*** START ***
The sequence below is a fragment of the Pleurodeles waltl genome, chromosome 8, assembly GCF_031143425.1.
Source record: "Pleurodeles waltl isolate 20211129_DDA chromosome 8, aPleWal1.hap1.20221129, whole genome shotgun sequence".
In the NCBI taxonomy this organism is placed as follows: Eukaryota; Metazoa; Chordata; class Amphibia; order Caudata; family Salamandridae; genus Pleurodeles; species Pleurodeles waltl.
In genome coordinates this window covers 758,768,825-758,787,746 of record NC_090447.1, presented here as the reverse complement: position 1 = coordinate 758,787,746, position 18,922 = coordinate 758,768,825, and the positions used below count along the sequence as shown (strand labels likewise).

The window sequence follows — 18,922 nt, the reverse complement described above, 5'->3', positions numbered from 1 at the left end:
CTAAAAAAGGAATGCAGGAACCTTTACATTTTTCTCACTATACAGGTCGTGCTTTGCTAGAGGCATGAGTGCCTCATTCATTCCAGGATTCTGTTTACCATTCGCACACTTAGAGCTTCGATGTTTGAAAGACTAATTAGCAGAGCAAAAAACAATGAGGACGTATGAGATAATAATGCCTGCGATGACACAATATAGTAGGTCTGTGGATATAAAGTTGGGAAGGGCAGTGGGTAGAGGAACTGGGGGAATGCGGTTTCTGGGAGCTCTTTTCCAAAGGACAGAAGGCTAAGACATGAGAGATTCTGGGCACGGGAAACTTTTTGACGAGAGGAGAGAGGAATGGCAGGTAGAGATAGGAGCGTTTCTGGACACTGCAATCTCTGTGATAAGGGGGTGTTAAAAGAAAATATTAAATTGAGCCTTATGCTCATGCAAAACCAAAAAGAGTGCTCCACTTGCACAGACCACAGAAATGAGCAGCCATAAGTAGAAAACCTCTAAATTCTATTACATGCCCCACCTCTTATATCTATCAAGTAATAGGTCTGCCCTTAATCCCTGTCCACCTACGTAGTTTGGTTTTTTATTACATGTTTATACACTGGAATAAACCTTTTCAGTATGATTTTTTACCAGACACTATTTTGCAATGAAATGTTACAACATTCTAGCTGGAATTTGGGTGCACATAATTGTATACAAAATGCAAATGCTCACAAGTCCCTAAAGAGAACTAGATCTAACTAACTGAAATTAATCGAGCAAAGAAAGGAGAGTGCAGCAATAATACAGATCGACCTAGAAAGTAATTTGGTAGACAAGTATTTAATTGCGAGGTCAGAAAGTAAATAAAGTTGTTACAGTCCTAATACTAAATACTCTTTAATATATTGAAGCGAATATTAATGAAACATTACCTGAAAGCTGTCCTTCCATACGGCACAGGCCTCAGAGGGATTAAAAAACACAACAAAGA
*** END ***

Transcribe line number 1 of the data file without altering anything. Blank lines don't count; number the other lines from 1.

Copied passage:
The sequence below is a fragment of the Pleurodeles waltl genome, chromosome 8, assembly GCF_031143425.1.